Barnes and Noble does a summer reading contest. Parents can get a chart for their kids and when they read x amount of books they get a free book from a select list.

I think programs like this where the reward isn't tied to some arbitrary value judgment are better, but I'm no expert.

coffeelvnmom said...

Haven't read the other comments, so if I repeat someone else, I apologize.

All of the schools in my town do AR reading. The local Borders here even has a huge binder (about a year out of date, but still) full of all AR books and their levels. The range of books children can read is huge.

My daughter's 4th grade class, for instance, has AR books ranging in levels 2 all the way through 6 in their library (and that of course does not count for all of the books in the actual school library).

I have been purchasing books for about 5 years now for my kids...and so far, aside from the occasional book, have not had a problem finding any books on the AR system.

The kids read in the classrooms and at home, and then take the tests independently in class when they complete a book. Each test states the correct and incorrectly answered questions, and sometimes I even receive papers along with the results pointing out areas my kids need to work on pertaining to comprehension.

Points are based on not necessarily the amount of pages, but more the difficulty of reading at that actual level. So some books may be .5 points because they're a quick read at that level, yet others can go from 3 to 5 or more points, if they are longer and a higher (yet appropriate) level.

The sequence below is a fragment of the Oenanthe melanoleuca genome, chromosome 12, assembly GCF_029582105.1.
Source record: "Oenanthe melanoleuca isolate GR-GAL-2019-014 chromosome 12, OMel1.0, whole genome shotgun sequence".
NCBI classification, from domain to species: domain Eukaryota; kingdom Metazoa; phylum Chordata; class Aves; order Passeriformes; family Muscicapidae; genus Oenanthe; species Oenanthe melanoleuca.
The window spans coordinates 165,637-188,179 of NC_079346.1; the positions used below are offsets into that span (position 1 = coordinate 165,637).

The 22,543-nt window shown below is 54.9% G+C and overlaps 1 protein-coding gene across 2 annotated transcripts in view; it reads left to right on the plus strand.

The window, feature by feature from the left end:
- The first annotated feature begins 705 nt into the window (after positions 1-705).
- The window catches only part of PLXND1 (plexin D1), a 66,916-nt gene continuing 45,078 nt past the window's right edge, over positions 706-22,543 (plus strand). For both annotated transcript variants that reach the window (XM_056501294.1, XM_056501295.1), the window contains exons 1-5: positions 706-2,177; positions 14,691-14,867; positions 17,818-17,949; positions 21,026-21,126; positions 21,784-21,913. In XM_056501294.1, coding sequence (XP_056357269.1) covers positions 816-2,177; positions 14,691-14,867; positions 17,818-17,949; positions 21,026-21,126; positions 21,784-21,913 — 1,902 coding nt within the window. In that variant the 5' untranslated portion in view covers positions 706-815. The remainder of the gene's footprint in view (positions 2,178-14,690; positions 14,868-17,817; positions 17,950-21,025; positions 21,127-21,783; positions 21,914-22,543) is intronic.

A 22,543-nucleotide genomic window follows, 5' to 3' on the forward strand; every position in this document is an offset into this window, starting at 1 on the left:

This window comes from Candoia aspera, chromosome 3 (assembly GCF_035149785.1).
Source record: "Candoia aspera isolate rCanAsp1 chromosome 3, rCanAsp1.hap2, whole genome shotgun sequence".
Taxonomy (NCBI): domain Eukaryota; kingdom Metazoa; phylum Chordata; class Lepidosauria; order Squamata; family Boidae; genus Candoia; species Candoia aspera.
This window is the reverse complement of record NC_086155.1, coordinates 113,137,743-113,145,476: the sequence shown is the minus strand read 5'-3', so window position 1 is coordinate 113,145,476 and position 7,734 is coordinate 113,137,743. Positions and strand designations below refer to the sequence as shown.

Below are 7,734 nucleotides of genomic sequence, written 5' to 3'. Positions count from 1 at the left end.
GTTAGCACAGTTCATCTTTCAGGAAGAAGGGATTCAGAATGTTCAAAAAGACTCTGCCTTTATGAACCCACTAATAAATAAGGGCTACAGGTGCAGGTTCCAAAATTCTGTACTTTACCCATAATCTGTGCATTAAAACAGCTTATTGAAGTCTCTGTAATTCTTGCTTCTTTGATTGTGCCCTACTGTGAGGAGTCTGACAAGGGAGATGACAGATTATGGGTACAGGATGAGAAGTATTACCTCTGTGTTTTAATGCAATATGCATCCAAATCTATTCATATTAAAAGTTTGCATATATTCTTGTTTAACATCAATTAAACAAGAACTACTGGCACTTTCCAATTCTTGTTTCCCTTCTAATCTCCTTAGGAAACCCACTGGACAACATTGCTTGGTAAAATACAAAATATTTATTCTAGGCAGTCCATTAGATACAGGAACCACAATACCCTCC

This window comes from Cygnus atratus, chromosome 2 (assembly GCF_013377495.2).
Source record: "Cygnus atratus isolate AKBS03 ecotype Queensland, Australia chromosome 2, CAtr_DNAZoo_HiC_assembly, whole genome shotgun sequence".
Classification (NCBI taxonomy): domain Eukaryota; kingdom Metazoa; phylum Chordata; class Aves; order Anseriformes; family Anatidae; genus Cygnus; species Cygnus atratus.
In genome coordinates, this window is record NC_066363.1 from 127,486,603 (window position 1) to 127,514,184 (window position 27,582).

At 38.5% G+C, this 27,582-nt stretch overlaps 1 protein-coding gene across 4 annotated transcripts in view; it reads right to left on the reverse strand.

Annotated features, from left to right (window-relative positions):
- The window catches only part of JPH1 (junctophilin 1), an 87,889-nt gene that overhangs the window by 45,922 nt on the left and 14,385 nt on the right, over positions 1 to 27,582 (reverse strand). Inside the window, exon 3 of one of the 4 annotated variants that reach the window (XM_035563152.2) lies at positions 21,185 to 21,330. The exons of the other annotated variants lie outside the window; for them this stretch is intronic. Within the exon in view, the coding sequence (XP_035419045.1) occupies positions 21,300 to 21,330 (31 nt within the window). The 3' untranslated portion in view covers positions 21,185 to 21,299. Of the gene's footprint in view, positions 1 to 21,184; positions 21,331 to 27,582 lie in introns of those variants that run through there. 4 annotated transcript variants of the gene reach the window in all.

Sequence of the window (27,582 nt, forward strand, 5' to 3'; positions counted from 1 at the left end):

Prizes are not a necessity though, and most teachers simply state a point goal for each quarter instead. I personally think the latter is the way to go - it's part of the grade, and that's that. As for the teachers who do offer prizes, they're usually more like "free time" during class - not actual toys or anything.

My middle child loves to read, so she reaches each goal quite quickly...but I don't allow her to stop reading for the rest of the quarter - instead I encourage her to begin reading for the following quarter, or just for fun.

My oldest, on the other hand, cannot stand to read - and the point goal (last year I believe it was 30 - this was 5th grade - she read the Lemony Snicket series) really helped push her to read more.

kathy said...

I'm a teacher, and I've never used AR as part of my reading program. However, it is used in other schools in my district, and my older son had to participate.

I don't believe there is ANY value in the program. The reading kids get a bazillion points, and the kids who don't like to read cheat. The kids come from that middle school to my 9th grade classroom and tell me the 800 different ways to cheat the system.

The only way to create lifelong readers is to match kids up with books that lie within their interest and their ability to understand.

Yellow Trash Diaries said...

They used to really stress AR at my son's elementary school. Seriously, the principal would stand in the hall between classes and tell the kids that if they didn't reach their AR goals Santa Claus wouldn't leave them any presents and Daddy might just stay away for good. This year they've decided to make it more "voluntary", so they don't need it to pass. (But the rumor is tiny monsters will jump out of their closets while they are sleeping and chew off their feet.)